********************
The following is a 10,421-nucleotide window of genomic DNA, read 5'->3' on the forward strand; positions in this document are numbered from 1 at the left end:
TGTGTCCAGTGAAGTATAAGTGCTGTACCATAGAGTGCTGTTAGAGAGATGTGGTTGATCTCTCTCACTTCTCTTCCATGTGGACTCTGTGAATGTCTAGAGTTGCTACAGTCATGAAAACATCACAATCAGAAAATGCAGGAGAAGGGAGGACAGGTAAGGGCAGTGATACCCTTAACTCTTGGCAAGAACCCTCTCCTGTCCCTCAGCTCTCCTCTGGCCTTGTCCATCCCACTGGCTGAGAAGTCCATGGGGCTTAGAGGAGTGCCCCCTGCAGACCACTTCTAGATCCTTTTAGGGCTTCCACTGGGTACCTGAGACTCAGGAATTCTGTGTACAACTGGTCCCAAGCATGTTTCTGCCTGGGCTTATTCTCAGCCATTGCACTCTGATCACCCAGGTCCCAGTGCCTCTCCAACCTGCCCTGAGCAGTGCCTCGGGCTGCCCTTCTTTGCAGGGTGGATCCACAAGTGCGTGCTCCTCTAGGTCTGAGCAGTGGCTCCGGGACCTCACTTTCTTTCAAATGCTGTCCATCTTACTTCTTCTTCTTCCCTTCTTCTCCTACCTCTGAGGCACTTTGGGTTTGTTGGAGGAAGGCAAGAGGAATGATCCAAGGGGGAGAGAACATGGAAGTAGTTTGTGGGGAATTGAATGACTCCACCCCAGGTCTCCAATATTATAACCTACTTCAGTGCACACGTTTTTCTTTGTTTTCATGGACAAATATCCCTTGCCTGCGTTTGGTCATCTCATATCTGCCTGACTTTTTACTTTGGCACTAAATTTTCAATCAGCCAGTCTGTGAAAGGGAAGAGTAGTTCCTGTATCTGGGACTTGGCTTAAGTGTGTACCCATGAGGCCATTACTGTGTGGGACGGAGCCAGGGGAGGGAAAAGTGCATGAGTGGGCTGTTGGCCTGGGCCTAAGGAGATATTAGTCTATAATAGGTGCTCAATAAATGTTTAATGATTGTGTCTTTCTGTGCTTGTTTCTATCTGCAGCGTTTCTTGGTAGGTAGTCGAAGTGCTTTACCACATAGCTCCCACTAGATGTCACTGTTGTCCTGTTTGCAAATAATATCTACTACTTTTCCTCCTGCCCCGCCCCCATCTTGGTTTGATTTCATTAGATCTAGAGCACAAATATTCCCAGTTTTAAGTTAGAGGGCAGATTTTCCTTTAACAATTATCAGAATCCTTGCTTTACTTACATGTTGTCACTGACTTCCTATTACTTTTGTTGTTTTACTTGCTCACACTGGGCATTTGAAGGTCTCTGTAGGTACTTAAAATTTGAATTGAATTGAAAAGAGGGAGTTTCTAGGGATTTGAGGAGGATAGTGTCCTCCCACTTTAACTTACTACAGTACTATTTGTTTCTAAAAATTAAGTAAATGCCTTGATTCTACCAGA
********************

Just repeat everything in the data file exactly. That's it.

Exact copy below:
The following is a 10,421-nucleotide window of genomic DNA, read 5'->3' on the forward strand; positions in this document are numbered from 1 at the left end:
TGTGTCCAGTGAAGTATAAGTGCTGTACCATAGAGTGCTGTTAGAGAGATGTGGTTGATCTCTCTCACTTCTCTTCCATGTGGACTCTGTGAATGTCTAGAGTTGCTACAGTCATGAAAACATCACAATCAGAAAATGCAGGAGAAGGGAGGACAGGTAAGGGCAGTGATACCCTTAACTCTTGGCAAGAACCCTCTCCTGTCCCTCAGCTCTCCTCTGGCCTTGTCCATCCCACTGGCTGAGAAGTCCATGGGGCTTAGAGGAGTGCCCCCTGCAGACCACTTCTAGATCCTTTTAGGGCTTCCACTGGGTACCTGAGACTCAGGAATTCTGTGTACAACTGGTCCCAAGCATGTTTCTGCCTGGGCTTATTCTCAGCCATTGCACTCTGATCACCCAGGTCCCAGTGCCTCTCCAACCTGCCCTGAGCAGTGCCTCGGGCTGCCCTTCTTTGCAGGGTGGATCCACAAGTGCGTGCTCCTCTAGGTCTGAGCAGTGGCTCCGGGACCTCACTTTCTTTCAAATGCTGTCCATCTTACTTCTTCTTCTTCCCTTCTTCTCCTACCTCTGAGGCACTTTGGGTTTGTTGGAGGAAGGCAAGAGGAATGATCCAAGGGGGAGAGAACATGGAAGTAGTTTGTGGGGAATTGAATGACTCCACCCCAGGTCTCCAATATTATAACCTACTTCAGTGCACACGTTTTTCTTTGTTTTCATGGACAAATATCCCTTGCCTGCGTTTGGTCATCTCATATCTGCCTGACTTTTTACTTTGGCACTAAATTTTCAATCAGCCAGTCTGTGAAAGGGAAGAGTAGTTCCTGTATCTGGGACTTGGCTTAAGTGTGTACCCATGAGGCCATTACTGTGTGGGACGGAGCCAGGGGAGGGAAAAGTGCATGAGTGGGCTGTTGGCCTGGGCCTAAGGAGATATTAGTCTATAATAGGTGCTCAATAAATGTTTAATGATTGTGTCTTTCTGTGCTTGTTTCTATCTGCAGCGTTTCTTGGTAGGTAGTCGAAGTGCTTTACCACATAGCTCCCACTAGATGTCACTGTTGTCCTGTTTGCAAATAATATCTACTACTTTTCCTCCTGCCCCGCCCCCATCTTGGTTTGATTTCATTAGATCTAGAGCACAAATATTCCCAGTTTTAAGTTAGAGGGCAGATTTTCCTTTAACAATTATCAGAATCCTTGCTTTACTTACATGTTGTCACTGACTTCCTATTACTTTTGTTGTTTTACTTGCTCACACTGGGCATTTGAAGGTCTCTGTAGGTACTTAAAATTTGAATTGAATTGAAAAGAGGGAGTTTCTAGGGATTTGAGGAGGATAGTGTCCTCCCACTTTAACTTACTACAGTACTATTTGTTTCTAAAAATTAAGTAAATGCCTTGATTCTACCAGA